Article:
Another hopping idea is the two-step hop, which Gunn employs for some ciders. Add a portion of the hops — half or more — at the start, then add the rest for the final three days for a floral blast right out of the bottle.

The duration the hops sit on the cider also plays a key role in final flavor. Too long and the hop essence can take over, not long enough and the subtleties are lost. Yet, there is no “set time” to leave the hops on the cider. Cidermakers soak between three days and three weeks. The key is regular sampling to get the flavor you want.

Adding Bitterness

Cider doesn’t carry the malt base to balance much bitterness, but it doesn’t mean a little bitterness can’t work in some ciders. To do this either heat a portion of the cider, or all of it, to between 170–190 °F (77–88 °C) and add some hops. There’s no set time to leave the hops in — 30 minutes should be sufficient — but be careful not to boil the juice.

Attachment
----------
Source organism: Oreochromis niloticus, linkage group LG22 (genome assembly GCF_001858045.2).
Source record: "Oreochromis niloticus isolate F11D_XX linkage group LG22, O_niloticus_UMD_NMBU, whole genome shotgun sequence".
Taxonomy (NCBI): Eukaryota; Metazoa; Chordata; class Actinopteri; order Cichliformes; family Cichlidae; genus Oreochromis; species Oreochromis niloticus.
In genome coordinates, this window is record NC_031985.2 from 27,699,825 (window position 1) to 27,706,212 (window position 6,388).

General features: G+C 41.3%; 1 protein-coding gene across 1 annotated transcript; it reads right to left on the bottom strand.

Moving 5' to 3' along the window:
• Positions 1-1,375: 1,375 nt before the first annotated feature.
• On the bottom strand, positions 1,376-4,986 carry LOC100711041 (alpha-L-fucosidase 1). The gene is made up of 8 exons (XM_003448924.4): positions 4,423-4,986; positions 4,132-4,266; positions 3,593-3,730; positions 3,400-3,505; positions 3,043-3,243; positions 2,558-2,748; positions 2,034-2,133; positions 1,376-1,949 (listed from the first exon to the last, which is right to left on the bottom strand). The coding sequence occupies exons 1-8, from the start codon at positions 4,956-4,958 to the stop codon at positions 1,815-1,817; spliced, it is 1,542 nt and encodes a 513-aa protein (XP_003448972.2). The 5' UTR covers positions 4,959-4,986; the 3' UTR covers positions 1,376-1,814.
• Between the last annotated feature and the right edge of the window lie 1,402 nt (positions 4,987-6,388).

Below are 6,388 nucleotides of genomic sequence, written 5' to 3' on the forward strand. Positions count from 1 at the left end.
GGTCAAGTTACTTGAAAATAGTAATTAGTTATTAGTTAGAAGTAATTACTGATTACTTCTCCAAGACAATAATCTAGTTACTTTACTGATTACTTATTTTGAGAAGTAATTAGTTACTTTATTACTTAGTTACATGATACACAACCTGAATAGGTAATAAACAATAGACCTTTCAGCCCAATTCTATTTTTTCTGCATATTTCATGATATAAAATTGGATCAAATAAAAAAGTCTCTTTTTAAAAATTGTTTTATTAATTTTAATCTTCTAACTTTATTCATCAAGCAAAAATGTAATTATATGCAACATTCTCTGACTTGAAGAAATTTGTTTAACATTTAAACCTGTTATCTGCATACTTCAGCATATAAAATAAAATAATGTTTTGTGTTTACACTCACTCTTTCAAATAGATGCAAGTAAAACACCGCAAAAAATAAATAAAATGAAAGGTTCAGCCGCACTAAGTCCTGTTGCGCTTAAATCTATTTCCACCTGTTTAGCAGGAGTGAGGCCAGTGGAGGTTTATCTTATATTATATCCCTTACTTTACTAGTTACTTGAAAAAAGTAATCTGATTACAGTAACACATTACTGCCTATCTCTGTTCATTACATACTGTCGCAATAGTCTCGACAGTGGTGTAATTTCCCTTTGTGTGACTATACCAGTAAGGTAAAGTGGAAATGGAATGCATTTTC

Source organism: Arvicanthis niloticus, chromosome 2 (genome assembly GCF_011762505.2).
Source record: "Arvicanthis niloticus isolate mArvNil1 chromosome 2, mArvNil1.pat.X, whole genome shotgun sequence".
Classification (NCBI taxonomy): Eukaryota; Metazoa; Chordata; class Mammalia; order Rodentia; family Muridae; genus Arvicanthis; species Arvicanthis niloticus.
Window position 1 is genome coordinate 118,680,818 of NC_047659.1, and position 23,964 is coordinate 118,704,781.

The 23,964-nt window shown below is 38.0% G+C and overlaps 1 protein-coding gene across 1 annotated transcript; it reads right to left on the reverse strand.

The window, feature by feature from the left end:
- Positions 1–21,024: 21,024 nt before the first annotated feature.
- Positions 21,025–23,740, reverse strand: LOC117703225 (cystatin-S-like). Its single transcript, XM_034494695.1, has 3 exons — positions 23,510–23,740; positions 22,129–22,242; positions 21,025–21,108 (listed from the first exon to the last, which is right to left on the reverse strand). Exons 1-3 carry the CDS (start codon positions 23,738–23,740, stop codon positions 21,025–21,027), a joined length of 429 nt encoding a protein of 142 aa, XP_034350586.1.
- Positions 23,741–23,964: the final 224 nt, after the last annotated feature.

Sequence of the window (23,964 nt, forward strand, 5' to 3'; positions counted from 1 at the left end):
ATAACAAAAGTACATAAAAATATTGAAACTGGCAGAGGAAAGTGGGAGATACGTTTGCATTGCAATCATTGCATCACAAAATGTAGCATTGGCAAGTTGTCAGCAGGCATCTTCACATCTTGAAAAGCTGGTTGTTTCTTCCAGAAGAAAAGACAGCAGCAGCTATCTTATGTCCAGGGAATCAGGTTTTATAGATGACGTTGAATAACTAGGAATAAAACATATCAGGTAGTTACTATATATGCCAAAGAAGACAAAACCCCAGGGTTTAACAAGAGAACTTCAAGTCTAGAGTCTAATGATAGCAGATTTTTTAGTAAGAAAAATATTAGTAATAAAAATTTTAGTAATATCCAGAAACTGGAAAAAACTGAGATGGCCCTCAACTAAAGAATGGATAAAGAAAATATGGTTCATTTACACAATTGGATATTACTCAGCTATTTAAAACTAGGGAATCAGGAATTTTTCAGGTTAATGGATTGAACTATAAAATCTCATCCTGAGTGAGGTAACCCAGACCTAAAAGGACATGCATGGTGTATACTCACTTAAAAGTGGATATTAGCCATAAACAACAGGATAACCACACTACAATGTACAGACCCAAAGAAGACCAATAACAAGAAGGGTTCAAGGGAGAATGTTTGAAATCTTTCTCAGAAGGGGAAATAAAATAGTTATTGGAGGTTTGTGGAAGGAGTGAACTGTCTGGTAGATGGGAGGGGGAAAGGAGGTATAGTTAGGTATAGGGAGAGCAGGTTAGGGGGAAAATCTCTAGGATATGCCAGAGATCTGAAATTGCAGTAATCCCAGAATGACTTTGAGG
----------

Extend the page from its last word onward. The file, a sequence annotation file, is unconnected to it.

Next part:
“Stay away from cooking because you can denature some acids and caramelize sugars during the cooking process,” Robert says, which leads to burnt sugar flavors.

Get Hopping

In the end, hopping cider all comes down to your own preferences. If you understand how to dry hop a beer,
you also understand how to dry hop a cider. From there it’s a matter of experimenting with different hop varieties
at different quantities until you get the desired flavor profile, then bottling the cider.

Holmes sums it up simply: “Let soak, taste, soak, taste. Just keep tasting until you hit that point to where you’re like, ‘this is good!'”

Dry-Hopped Hard Cider Recipe

by Bryan Holmes • Citizen Cider, Essex, Vermont

(5 gallons/19 L)
OG = 1.060 FG = 0.998 ABV = ~8%

Ingredients

5.5 gallons (20 L) sweet apple cider
1.5–2 lbs. (0.7–0.9 kg) sugar